Any of the five long bones of the foot
(hind feet in quadrupeds), which collectively make up the metatarsus. They
are analogous to the metacarpals of the
hand. The metarsals articulate at one end with the tarsals
(ankle bones) and at the other with the phalanges
Osteology of the metatarsals (Gray's
The metatarsals are numbered from the medial side (ossa metatarsalia I.-V.);
each presents for examination a body and two extremities.
Common characteristics of the metatarsal bones
The body is prismoid in form, tapers gradually from the tarsal to the phalangeal
extremity, and is curved longitudinally, so as to be concave below, slightly
convex above. The base or posterior extremity is wedge-shaped, articulating
proximally with the tarsal bones, and by its sides with the contiguous metatarsal
bones: its dorsal and plantar surfaces are rough for the attachment of ligaments.
The head or anterior extremity presents a convex articular surface, oblong
from above downward, and extending farther backward below than above. Its
sides are flattened, and on each is a depression, surmounted by a tubercle,
for ligamentous attachment. Its plantar surface is grooved antero-posteriorly
for the passage of the flexor tendons, and
marked on either side by an articular eminence continuous with the terminal
Characteristics of the individual
|The first metatarsal bone (os metatarsale I; metatarsal
bone of the great toe)
The first metatarsal bone is remarkable for its great thickness, and
is the shortest of the metatarsal bones. The body is strong, and of
well-marked prismoid form. The base presents, as a rule, no articular
facets on its sides, but occasionally on the lateral side there is
an oval facet, by which it articulates with the second metatarsal.
Its proximal articular surface is of large size and kidney-shaped;
its circumference is grooved, for the tarsometatarsal ligaments, and
medially gives insertion to part of the tendon of the Tibialis anterior;
its plantar angle presents a rough oval prominence for the insertion
of the tendon of the Peronĉus longus. The head is large; on its plantar
surface are two grooved facets, on which glide sesamoid
bones; the facets are separated by a smooth elevation.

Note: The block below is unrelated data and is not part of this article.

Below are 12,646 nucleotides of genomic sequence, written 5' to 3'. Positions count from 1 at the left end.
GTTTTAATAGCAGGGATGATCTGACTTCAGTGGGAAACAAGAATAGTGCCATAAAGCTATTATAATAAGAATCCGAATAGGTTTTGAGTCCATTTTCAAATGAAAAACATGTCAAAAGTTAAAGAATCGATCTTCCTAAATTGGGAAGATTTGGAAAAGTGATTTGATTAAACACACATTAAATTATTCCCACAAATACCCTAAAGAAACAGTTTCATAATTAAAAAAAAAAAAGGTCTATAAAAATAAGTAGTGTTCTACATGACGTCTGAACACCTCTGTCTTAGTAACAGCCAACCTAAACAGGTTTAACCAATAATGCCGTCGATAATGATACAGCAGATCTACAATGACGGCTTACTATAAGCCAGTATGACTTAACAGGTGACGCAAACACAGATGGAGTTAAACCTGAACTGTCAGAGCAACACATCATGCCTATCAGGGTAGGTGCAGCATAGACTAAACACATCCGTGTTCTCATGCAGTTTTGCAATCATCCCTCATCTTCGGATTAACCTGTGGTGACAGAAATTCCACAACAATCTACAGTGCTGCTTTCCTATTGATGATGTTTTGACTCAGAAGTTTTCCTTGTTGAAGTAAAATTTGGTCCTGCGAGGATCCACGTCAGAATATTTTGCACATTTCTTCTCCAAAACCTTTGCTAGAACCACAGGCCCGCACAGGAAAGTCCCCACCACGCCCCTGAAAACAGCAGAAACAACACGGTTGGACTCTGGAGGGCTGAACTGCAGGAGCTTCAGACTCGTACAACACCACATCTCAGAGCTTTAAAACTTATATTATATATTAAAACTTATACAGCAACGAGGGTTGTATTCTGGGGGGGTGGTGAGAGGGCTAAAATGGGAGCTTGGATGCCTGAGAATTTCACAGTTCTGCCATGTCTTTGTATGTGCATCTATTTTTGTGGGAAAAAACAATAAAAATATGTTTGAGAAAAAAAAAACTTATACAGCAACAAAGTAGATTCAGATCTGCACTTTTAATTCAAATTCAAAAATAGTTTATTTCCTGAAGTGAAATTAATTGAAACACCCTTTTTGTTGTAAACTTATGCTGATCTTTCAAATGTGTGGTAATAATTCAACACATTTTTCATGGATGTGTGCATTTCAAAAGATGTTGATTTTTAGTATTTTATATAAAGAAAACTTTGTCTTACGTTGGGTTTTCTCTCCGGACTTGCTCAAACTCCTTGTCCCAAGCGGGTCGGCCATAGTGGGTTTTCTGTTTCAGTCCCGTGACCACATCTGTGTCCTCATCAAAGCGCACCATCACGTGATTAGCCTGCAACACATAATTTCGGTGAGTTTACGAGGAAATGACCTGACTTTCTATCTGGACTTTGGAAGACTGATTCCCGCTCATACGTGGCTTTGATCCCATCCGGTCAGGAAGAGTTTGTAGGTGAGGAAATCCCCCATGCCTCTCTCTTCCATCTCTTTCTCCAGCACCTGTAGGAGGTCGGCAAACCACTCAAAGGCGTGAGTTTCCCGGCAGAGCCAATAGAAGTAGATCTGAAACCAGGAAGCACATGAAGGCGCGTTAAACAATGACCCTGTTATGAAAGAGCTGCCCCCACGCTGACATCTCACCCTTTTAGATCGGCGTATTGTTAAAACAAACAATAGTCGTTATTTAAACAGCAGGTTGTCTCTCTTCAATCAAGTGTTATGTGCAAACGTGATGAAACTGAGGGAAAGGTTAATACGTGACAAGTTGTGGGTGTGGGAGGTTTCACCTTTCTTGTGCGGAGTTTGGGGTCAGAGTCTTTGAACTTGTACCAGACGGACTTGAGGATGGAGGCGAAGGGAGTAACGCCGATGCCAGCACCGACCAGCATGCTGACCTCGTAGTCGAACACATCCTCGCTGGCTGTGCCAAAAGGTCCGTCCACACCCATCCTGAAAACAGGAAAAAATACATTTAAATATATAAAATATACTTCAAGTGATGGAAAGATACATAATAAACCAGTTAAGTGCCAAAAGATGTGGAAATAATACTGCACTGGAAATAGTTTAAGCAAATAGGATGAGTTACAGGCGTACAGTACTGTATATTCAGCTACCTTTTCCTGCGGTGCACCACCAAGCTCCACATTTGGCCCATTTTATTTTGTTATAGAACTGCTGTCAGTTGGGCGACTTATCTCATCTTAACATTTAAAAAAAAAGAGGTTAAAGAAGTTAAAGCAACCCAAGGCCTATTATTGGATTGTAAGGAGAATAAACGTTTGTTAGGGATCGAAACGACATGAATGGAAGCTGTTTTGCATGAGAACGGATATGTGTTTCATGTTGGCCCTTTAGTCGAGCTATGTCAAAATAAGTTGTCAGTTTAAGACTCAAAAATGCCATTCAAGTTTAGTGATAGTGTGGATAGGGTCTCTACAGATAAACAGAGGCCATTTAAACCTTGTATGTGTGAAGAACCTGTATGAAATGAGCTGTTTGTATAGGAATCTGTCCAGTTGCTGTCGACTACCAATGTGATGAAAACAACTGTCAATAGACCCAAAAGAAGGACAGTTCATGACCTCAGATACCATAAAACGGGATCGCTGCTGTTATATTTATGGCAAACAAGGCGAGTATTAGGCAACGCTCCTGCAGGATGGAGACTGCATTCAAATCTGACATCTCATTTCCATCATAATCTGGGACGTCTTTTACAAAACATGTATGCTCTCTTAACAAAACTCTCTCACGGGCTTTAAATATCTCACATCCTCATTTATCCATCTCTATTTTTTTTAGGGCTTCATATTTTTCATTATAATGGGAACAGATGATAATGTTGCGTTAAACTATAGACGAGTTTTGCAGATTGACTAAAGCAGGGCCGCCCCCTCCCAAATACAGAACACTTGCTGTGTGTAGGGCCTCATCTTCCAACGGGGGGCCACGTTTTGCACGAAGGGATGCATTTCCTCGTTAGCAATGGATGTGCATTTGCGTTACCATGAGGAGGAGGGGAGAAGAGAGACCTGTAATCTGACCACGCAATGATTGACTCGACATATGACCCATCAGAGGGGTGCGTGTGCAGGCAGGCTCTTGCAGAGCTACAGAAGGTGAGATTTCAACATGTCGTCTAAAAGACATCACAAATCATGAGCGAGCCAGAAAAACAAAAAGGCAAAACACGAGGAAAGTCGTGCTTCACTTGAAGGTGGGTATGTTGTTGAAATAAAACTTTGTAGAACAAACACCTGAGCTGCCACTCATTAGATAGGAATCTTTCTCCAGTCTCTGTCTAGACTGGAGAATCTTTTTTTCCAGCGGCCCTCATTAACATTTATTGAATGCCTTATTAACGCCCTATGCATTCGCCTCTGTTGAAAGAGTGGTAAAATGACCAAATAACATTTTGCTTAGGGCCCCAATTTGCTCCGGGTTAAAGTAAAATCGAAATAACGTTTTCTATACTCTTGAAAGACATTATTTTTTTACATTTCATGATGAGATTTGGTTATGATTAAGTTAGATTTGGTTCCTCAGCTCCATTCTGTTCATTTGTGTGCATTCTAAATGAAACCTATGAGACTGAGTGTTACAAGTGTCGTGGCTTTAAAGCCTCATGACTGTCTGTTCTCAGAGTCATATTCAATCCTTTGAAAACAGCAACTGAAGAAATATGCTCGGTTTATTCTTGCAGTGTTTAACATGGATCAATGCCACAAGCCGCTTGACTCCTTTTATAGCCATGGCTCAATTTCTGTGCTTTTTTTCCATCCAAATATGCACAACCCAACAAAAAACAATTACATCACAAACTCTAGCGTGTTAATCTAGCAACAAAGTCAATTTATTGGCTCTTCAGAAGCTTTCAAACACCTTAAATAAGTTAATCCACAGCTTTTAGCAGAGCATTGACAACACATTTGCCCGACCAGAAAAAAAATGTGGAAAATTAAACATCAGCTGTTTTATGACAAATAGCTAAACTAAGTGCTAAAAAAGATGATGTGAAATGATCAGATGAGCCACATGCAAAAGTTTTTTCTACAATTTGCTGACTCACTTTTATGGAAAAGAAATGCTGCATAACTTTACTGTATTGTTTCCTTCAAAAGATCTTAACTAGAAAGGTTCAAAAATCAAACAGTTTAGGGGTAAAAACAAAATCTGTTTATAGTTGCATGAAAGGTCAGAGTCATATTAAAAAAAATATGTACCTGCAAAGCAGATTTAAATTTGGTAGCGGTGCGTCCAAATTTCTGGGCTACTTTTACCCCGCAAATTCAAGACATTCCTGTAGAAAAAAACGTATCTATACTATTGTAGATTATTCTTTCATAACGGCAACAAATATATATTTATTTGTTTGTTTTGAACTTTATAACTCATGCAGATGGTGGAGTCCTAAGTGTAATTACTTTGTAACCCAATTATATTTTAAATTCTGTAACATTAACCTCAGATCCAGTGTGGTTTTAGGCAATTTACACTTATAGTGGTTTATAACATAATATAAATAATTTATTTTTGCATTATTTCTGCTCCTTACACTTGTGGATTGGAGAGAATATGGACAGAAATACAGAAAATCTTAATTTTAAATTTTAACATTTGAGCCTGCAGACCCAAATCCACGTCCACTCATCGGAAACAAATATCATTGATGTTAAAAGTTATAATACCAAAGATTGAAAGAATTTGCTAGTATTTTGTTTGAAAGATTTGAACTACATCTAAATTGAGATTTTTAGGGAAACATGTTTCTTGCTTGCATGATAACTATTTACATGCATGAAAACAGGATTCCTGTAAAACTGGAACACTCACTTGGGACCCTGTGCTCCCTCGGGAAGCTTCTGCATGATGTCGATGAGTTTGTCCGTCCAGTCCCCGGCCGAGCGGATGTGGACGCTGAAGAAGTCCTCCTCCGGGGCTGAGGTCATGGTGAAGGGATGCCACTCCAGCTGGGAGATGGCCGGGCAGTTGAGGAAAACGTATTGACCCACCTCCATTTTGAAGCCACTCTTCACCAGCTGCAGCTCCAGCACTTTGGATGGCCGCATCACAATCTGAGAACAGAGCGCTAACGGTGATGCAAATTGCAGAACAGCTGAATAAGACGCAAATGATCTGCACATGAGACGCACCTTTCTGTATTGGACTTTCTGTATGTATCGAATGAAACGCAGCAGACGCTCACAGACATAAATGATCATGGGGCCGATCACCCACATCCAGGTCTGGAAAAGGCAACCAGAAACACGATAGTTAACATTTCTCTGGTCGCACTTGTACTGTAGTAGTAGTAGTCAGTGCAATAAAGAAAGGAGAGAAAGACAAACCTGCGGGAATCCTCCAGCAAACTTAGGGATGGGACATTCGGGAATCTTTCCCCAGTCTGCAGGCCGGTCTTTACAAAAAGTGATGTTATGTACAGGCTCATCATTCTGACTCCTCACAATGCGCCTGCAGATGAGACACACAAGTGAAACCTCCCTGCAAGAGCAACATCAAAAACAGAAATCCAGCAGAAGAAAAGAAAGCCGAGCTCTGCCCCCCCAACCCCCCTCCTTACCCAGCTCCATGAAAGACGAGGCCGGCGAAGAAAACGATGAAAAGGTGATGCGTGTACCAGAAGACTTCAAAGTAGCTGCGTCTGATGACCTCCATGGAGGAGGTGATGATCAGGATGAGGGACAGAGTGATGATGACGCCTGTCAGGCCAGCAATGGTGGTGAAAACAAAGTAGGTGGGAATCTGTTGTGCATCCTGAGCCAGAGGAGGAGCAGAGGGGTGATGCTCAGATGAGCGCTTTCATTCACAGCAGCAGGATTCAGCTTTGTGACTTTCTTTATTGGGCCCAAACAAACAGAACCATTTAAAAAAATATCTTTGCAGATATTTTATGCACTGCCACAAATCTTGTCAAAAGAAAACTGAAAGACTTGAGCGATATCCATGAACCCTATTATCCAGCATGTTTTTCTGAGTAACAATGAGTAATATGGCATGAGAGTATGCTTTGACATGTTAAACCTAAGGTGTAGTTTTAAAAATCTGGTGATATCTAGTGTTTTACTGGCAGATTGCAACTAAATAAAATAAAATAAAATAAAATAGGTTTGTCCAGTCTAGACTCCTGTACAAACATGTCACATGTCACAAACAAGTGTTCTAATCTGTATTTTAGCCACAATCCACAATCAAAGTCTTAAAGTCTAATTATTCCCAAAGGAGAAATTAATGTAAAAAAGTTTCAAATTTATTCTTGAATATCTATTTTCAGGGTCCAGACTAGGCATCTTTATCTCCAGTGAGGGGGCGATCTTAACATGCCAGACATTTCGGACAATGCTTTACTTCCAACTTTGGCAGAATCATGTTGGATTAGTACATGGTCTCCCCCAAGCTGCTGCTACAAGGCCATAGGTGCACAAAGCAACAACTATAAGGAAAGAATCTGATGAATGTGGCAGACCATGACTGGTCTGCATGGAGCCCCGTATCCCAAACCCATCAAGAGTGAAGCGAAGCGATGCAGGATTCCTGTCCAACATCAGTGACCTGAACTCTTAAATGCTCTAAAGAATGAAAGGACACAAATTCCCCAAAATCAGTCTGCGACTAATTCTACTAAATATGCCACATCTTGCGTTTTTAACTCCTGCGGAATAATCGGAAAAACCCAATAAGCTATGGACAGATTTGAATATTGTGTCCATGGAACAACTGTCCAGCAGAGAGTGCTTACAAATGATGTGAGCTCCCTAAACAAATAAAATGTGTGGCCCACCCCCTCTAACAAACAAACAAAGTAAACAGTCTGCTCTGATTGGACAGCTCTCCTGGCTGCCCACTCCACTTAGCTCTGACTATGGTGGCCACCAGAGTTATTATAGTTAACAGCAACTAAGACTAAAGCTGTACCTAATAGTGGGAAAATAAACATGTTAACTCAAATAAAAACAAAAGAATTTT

|The second metatarsal bone (os metatarsale II)
The second metatarsal bone is the longest of the metatarsal bones,
being prolonged backward into the recess formed by the three cuneiform
bones. Its base is broad above, narrow and rough below. It presents
four articular surfaces: one behind, of a triangular form, for articulation
with the second cuneiform; one at the upper part of its medial surface,
for articulation with the first cuneiform; and two on its lateral
surface, an upper and lower, separated by a rough non-articular interval.
Each of these lateral articular surfaces is divided into two by a
vertical ridge; the two anterior facets articulate with the third
metatarsal; the two posterior (sometimes continuous) with the third
cuneiform. A fifth facet is occasionally present for articulation
with the first metatarsal; it is oval in shape, and is situated on
the medial side of the body near the base.
|The third metatarsal bone (os metatarsale III)
The third metatarsal bone articulates proximally, by means of a triangular
smooth surface, with the third cuneiform; medially, by two facets,
with the second metatarsal; and laterally, by a single facet, with
the fourth metatarsal. This last facet is situated at the dorsal angle
of the base.
|The fourth metatarsal bone (os metatarsale IV)
The fourth metatarsal bone is smaller in size than the preceding;
its base presents an oblique quadrilateral surface for articulation
with the cuboid; a smooth facet on the medial side, divided by a ridge
into an anterior portion for articulation with the third metatarsal,
and a posterior portion for articulation with the third cuneiform;
on the lateral side a single facet, for articulation with the fifth
|The fifth metatarsal bone (os metatarsale V)
The fifth metatarsal bone is recognized by a rough eminence, the tuberosity,
on the lateral side of its base. The base articulates behind, by a
triangular surface cut obliquely in a transverse direction, with the
cuboid; and medially, with the fourth metatarsal. On the medial part
of its dorsal surface is inserted the tendon of the Peronĉus tertius
and on the dorsal surface of the tuberosity that of the Peronĉus brevis.
A strong band of the plantar aponeurosis
connects the projecting part of the tuberosity with the lateral process
of the tuberosity of the calcaneus. The plantar surface of the base
is grooved for the tendon of the Abductor digiti quinti, and gives
origin to the Flexor digiti quinti brevis.
The base of each metatarsal bone articulates with one or more of the tarsal
bones, and the head with one of the first row of phalanges. The first metatarsal
articulates with the first cuneiform, the second with all three cuneiforms,
the third with the third cuneiform, the fourth with the third cuneiform
and the cuboid, and the fifth with the cuboid.